Rush Limbaugh changed my life.
Let me explain because it’s not what you think.
To me, Rush was, first and foremost, a broadcaster, an entertainer and a master communicator. He operated at the highest level of a radio talent by forming personal relationships with millions of people he never met.
He revived and then perpetuated the vibrancy of AM radio for a generation. Talk radio emerged as a formidable and profitable format.
Rush was a gifted announcer with excellent diction and an extensive vocabulary. It is incredibly difficult to deliver a 20-minute monologue that is both informative and entertaining, and Rush did it day after day.
As a result of Rush’s success, I was pushed, rather reluctantly, into hosting my own show on West Virginia Radio Corporation stations and the MetroNews Radio Network. I started out trying to be like Rush because he had set the standard.
So, I copied him in style and in substance. That was a mistake for two reasons.
First, Rush was one of the premiere broadcasters in the history of radio; he cannot be imitated. That is like playing football and trying to be the next Tom Brady.
Second, and it took awhile for me to learn this, you must be true to yourself. You cannot pretend to be somebody else for very long. Listeners will pick up on your insincerity and you will be exposed as a fraud.
So, with the help and support of my company, I set out to carve my own path.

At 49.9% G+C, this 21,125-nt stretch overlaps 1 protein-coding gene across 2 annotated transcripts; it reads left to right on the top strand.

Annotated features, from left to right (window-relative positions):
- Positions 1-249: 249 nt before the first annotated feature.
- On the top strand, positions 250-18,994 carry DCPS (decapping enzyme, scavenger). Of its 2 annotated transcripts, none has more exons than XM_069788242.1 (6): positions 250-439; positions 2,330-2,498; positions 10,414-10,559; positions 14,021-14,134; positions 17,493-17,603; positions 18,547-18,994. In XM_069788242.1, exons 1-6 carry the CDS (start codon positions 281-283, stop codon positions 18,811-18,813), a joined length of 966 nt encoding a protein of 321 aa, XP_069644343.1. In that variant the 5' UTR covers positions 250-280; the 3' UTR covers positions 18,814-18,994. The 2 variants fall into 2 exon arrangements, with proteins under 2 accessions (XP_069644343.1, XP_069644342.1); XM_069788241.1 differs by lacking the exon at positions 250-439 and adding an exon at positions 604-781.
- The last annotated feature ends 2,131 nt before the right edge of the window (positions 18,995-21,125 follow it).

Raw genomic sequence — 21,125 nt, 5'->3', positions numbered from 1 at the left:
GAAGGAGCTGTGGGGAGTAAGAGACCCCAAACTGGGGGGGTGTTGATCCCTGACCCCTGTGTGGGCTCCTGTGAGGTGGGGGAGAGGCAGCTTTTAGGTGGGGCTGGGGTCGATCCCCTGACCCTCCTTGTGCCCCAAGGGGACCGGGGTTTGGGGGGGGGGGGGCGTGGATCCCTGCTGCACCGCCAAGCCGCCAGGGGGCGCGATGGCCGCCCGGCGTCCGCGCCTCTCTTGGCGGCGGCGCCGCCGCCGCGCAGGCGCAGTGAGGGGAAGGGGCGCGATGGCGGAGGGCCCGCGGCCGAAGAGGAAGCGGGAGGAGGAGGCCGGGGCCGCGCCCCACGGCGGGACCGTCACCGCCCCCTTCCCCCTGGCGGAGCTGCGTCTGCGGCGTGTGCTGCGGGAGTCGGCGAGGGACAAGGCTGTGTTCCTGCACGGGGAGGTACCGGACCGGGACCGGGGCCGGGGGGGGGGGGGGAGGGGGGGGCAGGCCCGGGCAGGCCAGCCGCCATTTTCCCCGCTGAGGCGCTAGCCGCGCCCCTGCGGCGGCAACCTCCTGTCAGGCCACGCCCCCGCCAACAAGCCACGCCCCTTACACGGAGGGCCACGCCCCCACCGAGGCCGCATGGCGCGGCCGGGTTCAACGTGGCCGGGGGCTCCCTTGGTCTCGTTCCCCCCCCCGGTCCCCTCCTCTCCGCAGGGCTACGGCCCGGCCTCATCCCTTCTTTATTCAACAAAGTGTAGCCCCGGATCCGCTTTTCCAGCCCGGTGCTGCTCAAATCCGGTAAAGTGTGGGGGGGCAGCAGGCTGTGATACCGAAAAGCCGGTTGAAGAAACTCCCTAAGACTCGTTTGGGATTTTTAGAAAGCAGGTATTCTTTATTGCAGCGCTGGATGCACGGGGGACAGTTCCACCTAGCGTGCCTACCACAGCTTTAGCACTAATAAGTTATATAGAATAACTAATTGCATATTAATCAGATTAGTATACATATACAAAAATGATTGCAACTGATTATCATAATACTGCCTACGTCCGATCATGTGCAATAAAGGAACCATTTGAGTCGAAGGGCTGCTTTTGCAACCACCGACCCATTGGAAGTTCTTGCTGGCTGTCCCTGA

That road has been rocky. Hosting a radio talk show is more difficult than it sounds. No, it is not as hard as working in a coal mine or flying a jet airliner or teaching third graders, but it has its challenges.
It is live and you cannot play a record if you don’t have anything to say. Callers, texters and emailers will throw you curve balls. Frequently, a smart caller will get the best of you.
Each show begins with a feeling of panic and ends with a sense of relief. If Rush ever felt that way, he never let on. He was so good that everything seemed natural, as though he said exactly what he wanted to say the way he wanted to say it.
“Broadcast excellence,” as Rush would put it.
I am purposely not wading into his content. Rush was polarizing, so the comments that will be posted below will reflect the kind of emotional response that he triggered.
But from the standpoint of Rush Limbaugh as a professional radio broadcaster, he created an opportunity for me to follow a career path that I never expected.
And for that I am grateful.